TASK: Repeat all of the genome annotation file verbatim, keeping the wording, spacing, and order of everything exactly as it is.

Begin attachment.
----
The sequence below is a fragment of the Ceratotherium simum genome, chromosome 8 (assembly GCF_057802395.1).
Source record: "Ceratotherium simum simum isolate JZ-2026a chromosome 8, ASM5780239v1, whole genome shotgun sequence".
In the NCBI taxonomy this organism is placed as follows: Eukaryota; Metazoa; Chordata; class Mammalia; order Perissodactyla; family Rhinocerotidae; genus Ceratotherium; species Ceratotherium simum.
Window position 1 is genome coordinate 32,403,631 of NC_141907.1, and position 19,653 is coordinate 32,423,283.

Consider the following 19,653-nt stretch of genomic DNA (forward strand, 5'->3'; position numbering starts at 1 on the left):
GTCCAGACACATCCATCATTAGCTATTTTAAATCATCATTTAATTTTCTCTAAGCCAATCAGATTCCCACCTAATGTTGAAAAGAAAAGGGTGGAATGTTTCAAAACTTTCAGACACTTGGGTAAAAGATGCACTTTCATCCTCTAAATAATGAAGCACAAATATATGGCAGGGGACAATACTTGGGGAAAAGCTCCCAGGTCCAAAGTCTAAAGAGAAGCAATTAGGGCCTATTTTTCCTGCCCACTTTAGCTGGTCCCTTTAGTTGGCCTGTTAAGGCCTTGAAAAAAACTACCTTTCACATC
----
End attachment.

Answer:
The sequence below is a fragment of the Ceratotherium simum genome, chromosome 8 (assembly GCF_057802395.1).
Source record: "Ceratotherium simum simum isolate JZ-2026a chromosome 8, ASM5780239v1, whole genome shotgun sequence".
In the NCBI taxonomy this organism is placed as follows: Eukaryota; Metazoa; Chordata; class Mammalia; order Perissodactyla; family Rhinocerotidae; genus Ceratotherium; species Ceratotherium simum.
Window position 1 is genome coordinate 32,403,631 of NC_141907.1, and position 19,653 is coordinate 32,423,283.

Consider the following 19,653-nt stretch of genomic DNA (forward strand, 5'->3'; position numbering starts at 1 on the left):
GTCCAGACACATCCATCATTAGCTATTTTAAATCATCATTTAATTTTCTCTAAGCCAATCAGATTCCCACCTAATGTTGAAAAGAAAAGGGTGGAATGTTTCAAAACTTTCAGACACTTGGGTAAAAGATGCACTTTCATCCTCTAAATAATGAAGCACAAATATATGGCAGGGGACAATACTTGGGGAAAAGCTCCCAGGTCCAAAGTCTAAAGAGAAGCAATTAGGGCCTATTTTTCCTGCCCACTTTAGCTGGTCCCTTTAGTTGGCCTGTTAAGGCCTTGAAAAAAACTACCTTTCACATC